Category Archives: Reference

“A desk is a dangerous place from which to view the world” – John le Carre

My RIOT pulled me in a couple different directions. In light of our new single service point plans, I started out looking for information about how other libraries handle the transition. The best examples did away with a desk altogether because it was “a forbidding counterstyle barrier that formalised the traditional expert/student relationship” (Ellis & Phillips, 2012). Instead, a lot of libraries are opting for collaborative learning spaces where librarians work side-by-side with students (see also Spencer, 2007).

Then I started thinking about the types of questions we answer at the desk. There are some that I answer several times of day, like, where is the stapler? or, how do I print? in addition to questions about specific book locations. I do not see these as teaching moments and I do not think that users want to ask me these questions. This got me thinking about using smartphone apps in libraries that could cover some of this basic information, a topic covered in this article by Bishop out of the University of Kentucky, wherein the author analyzed reference questions out of 15 service points, including chat, email and phone, on campus over the course of 3 years to find that 77% of questions were wayfinding (where is 1.339?) or attribute questions (what are your Spring Break hours?). The author also discussed using the geospatial web to allow students to find the nearest color printer, for example, no matter which library they are in. This could also work for call numbers, but I think we should get bookbot instead.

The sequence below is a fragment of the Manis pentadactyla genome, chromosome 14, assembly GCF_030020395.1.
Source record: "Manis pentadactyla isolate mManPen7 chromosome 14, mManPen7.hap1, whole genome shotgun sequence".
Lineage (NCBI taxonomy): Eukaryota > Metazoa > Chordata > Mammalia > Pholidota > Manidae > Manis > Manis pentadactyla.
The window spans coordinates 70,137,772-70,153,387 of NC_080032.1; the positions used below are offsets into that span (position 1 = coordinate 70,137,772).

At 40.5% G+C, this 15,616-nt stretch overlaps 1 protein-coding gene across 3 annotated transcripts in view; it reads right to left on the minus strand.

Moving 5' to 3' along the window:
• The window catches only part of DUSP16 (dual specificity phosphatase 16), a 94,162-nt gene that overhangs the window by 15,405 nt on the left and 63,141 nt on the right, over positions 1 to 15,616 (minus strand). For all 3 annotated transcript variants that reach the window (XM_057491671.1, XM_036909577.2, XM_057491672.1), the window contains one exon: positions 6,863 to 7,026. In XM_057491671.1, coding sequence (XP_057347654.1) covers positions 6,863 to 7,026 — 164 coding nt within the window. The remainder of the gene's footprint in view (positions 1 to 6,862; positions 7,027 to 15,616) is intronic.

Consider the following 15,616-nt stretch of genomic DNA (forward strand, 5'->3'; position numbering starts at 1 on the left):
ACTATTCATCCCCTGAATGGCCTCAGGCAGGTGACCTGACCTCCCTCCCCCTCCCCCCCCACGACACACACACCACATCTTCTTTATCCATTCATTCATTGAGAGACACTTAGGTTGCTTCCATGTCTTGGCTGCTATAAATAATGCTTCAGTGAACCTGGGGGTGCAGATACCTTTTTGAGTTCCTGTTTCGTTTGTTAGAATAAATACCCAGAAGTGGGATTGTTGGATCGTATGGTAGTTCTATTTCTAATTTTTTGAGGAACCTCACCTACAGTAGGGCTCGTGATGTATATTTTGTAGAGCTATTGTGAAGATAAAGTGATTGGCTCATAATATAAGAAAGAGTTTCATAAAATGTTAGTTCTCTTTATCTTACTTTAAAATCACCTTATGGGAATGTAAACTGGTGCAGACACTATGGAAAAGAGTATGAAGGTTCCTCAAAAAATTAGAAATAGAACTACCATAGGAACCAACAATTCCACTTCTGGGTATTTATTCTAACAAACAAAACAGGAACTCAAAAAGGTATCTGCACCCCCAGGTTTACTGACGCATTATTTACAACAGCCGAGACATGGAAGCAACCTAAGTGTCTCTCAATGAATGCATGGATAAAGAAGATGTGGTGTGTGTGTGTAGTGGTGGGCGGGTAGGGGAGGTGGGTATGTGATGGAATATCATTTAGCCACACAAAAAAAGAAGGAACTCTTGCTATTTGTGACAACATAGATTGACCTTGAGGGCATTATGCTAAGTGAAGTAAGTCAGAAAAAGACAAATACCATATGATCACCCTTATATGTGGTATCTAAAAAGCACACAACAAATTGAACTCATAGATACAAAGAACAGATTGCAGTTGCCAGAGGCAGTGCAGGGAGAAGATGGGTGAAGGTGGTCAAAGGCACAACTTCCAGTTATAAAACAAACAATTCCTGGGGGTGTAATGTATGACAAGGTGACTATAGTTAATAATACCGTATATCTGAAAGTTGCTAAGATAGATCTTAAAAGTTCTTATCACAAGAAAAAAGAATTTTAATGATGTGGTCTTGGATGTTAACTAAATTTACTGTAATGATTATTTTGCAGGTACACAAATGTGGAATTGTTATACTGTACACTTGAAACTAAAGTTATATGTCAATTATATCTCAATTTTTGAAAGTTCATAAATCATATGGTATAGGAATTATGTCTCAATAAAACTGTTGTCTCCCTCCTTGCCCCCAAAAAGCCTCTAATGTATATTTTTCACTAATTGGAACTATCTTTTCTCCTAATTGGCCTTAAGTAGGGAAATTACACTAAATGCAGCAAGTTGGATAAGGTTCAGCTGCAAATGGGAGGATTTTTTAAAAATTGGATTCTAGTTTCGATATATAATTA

I could not find many examples of my specific vision. NCSU’s mobile site comes closest, and I know some of us have talked about how cool their webcam to the coffee shop line is. Being able to join the computer queue or to see the KIC scanner queues, or being able to reserve a study room on your phone would all be beloved conveniences for our students.

In any case, I wouldn’t mind getting a report on our reference transactions similar to the one given in this article, or, better yet, I would be interested in trying SUMA, the ipad app that NCSU developed to gather data at libraries. This tool seems to open up the possibility of creating a culture in which we are all diligent and invested in collecting meaningful statistics and one in which we all share and are all informed of the data so that we can all move forward in making decisions on things like space design, technology purchases and service design based on that data.

UT students may already be familiar with the design of this app, which includes a map, a mobile tour, a calendar and a newsfeed. Some students at the ischool here developed an app for searching the catalog, but I do not see a mention of incorporating wayfinding into the app to help students physically locate a book. I think the call number links to that general page we have about finding books in the libraries with the stack guides (Broussard et al, 2011).

So, taking this all into consideration, I guess I want to know some thoughts on how your service desk handles “wayfinding and attribute” questions. Do you think a mobile app would be the answer, or would you be scared to lose the face-to-face time with students and therefore the opportunity to open the conversation into their research or to do a reference interview?